These stages require children to learn by actively interacting with the environment and involvement of the holistic domains of development. According to (Wood & Attfield, 2005) , characteristics of children’s play such as exploration, investigation, making and testing hypotheses and taking risks would help to improve children cognitive development. Encouraging and supporting problem solving in play and inquiry, as well as engaging learning environment can challenge the creative thinking of children (Taggart, Ridley, Rudd, & Benefield, 2005) . Children’s learning activities should also stimulate high-level thinking, and provide an emotionally comfortable environment for learning to be effective (Rushton, 2011; Rushton, Rushton-Juola, & Larkin, 2009) .

Like Piaget, Vygotsky also stated that children are always active in building knowledge and understanding. However, the difference between Piaget’s theory and Vygotsky is, Vygotsky believed in the influence of social and language interactions in the development of cognitive development. Vygotsky also pointed out that most children’s learning take place during play (Lindon, 2012; Gordon, & Browne, 2011) . Through play children are able to interact in social groups and develop their language and knowledge. The development of children’s language also leads to a great change in their thinking (Pound, 2008a) . In particular, when they are engaged in social dialogues with more knowledgeable individuals. As a result, the process of basic thinking of children will turn into a high cognitive process (Berk, 2013; Moore, 2012) . Children also strive to achieve a good and beneficial life in adulthood (Bredekamp, 2014; Aubrey, Ghent, & Kanira, 2012) . These indicate that there is a need to create an environment that would encourage social and cognitive development. A teaching approach that may create this was introduced in the Project Approach (Katz, 1993) .

2.2. The Project Approach

The Project Approach introduced the project work term for children to study in depth on a topic in a small group similar to that of Reggio Emilia’s Approach. This term is used as a learning activity in The Project Approach. Katz & Chard (2000) and Mendoza & Katz (2013) suggested that project work is a curriculum centre where a group of children or individuals undergo a thorough exploration of something specific. Project work is designed to help children experience and deepen their senses in detail through events and phenomena in their own environments (Katz, 1993) . A study by Li (2010) suggests that project work learning allows children learn to understand their roles and be independent during the learning process. Li also stated that children can explore and build knowledge when they seek information to meet the needs of their learning. This implies the adaptation process that children do.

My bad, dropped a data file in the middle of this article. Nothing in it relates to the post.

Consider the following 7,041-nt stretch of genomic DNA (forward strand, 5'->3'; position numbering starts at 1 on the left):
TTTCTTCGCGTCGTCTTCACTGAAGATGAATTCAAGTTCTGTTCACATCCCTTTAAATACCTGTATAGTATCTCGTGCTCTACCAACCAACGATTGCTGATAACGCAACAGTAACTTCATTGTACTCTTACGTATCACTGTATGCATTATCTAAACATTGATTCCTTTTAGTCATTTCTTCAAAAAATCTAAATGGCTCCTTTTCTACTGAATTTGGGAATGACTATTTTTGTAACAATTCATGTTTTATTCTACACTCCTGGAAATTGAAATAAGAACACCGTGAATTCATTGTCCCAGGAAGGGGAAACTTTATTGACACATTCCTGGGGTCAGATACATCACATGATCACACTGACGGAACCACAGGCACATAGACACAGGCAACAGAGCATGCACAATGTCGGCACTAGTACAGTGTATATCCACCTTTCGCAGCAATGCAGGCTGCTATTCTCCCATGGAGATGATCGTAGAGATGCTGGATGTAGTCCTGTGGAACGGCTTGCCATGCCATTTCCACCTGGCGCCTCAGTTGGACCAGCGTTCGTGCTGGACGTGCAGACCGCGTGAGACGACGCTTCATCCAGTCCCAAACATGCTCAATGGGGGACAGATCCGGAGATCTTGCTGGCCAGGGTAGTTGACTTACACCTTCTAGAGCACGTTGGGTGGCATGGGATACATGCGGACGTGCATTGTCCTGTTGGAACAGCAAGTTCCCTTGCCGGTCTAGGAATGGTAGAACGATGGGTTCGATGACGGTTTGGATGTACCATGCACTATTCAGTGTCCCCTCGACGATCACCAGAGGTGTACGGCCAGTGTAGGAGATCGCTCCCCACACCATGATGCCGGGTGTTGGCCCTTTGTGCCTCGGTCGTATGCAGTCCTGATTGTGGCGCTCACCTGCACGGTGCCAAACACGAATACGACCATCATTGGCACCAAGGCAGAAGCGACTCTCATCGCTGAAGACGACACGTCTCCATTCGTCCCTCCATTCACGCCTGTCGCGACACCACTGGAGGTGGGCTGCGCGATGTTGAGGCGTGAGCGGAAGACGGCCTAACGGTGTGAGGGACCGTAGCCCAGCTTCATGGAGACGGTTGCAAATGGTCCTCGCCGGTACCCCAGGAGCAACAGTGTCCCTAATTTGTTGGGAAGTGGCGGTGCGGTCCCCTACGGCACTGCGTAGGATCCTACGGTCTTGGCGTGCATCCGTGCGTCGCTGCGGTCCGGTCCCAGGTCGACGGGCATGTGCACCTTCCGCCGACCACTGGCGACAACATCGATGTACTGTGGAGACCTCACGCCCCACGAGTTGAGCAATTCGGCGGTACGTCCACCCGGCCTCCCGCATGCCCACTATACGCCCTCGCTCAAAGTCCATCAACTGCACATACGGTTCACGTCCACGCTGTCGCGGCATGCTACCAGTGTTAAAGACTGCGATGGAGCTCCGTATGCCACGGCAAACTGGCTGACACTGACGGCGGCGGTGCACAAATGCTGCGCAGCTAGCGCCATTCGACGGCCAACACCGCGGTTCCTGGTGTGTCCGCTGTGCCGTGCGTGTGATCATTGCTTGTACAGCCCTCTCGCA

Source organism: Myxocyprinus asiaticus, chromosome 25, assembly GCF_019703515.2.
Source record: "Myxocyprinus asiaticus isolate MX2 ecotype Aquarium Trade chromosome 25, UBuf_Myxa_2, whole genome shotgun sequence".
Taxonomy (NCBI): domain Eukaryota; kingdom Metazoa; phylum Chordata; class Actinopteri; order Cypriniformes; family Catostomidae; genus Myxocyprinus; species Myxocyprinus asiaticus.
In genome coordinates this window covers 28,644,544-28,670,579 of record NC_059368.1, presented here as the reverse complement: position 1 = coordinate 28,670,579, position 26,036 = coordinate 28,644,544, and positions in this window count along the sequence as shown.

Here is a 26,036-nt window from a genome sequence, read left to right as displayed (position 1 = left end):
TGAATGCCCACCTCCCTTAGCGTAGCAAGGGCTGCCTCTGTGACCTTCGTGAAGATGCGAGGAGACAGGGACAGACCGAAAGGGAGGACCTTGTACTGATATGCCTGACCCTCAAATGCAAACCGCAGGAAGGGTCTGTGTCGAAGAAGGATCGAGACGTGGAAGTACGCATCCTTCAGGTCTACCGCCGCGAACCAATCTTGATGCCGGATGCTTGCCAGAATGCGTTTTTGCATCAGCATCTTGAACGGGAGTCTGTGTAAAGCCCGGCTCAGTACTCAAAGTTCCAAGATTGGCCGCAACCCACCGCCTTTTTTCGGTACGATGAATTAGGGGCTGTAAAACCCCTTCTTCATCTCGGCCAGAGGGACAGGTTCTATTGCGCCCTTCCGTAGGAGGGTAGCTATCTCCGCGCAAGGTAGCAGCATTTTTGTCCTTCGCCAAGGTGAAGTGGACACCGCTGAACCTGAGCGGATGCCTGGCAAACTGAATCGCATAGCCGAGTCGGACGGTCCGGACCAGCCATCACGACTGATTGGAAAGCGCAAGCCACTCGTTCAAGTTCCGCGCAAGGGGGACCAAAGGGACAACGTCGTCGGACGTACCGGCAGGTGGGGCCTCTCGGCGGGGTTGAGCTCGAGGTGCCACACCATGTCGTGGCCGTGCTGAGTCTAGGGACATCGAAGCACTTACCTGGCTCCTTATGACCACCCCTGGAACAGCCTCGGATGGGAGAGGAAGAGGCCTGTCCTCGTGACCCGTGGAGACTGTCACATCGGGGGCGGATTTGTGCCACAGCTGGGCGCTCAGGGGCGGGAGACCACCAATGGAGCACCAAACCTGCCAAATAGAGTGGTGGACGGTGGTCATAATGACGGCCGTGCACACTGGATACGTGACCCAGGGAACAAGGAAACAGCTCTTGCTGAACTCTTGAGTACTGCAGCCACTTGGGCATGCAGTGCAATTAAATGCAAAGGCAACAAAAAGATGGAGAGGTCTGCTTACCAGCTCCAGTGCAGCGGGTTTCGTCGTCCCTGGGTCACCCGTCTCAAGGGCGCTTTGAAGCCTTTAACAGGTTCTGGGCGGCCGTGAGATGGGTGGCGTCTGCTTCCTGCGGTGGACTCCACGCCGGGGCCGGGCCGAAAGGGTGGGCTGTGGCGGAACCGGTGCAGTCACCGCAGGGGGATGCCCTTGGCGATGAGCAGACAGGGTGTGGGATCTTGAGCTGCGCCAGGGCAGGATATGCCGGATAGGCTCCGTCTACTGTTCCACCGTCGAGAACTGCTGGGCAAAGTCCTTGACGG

In addition, the process of learning through project work helps to shape children’s skills in terms of cognitive aspect of analysis, synthesis and evaluation. Activities involving projects as proposed by Katz & Chard (2000) are collecting information from direct observations, interviews with related experts, experiments on topics of interest to projects, collecting artefacts and visual presentation and verbal reports as a result of the project. Through such activities, children can apply their investigative skills, record and report on the results of their learning or “research”. Project work also develops children’s social competence through opportunities to talk, work and play together with people (Katz, Chard, & Kogan, 2014) . Indirectly children are actively involved in the process of learning through real phenomena in their own environment.